First, we should applaud Indiana lawmakers and Gov. Mike Pence for at least broaching the issue of pre-school education and using state money to pay for it.
Generations of Indiana government officials from both parties have ignored this issue for too long, and at least they are willing to start the discussion over what we can do to help at-risk kids succeed in school.
The Indiana General Assembly however will not provide funding this year. Gov. Pence has indicated it should be time to at least provide “voucher scholarships” for children who really need pre-school education.
What’s sad about this story is that what Indiana is scratching the surface of doing is what the majority of other states hae done for many years. In fact, 40 states already provide some funding for pre-school education. This isn’t fundin for parents who need baby-sitters. It’s funding for at-risk children who will start school most likely behind their peers and struggle from the outset.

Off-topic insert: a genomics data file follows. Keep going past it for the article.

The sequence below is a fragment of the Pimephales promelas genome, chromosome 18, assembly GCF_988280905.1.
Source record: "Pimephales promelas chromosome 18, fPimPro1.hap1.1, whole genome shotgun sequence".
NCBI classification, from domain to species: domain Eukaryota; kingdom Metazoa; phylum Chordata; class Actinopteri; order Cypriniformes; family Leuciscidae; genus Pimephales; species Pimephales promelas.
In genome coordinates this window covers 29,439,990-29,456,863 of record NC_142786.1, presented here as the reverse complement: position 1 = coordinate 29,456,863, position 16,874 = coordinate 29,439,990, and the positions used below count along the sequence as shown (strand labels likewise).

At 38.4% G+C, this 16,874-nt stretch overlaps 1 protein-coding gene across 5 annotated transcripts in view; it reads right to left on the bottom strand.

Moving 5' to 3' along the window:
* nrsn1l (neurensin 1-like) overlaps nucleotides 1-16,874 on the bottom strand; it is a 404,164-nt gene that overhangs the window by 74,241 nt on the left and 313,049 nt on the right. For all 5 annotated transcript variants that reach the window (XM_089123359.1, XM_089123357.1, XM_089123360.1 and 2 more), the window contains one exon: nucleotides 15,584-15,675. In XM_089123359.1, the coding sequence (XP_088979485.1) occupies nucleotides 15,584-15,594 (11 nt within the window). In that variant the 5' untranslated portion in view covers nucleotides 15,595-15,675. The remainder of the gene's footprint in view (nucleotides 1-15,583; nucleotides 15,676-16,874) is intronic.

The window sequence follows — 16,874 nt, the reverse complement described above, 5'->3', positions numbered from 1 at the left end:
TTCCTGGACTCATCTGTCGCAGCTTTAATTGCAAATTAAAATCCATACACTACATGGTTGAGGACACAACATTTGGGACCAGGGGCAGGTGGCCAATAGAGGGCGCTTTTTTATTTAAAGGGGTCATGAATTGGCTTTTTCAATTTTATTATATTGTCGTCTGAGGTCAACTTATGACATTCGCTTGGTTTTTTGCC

The federal government identified this problem in the 1960s. It produced a program known as Head Start which has been used in Cass, Pulaski, White and other Indiana counties to provide support for children.
So why is this so important? There are several reasons, but two that are critical are that pre-school years are when critical development occurs in a child’s brain — their behavior, their reasoning and their ability to learn are all related to what their pre-school world is like. Perhaps most importantly, research finds that children learn to read until the third grade, but after third grade, they read to learn. Unfortunately, children who don’t learn to read by the third grade don’t always get the help they need, and some never catch up. Is it their fault? Not really. But it’s their fate unless we do more to provide for this group of children.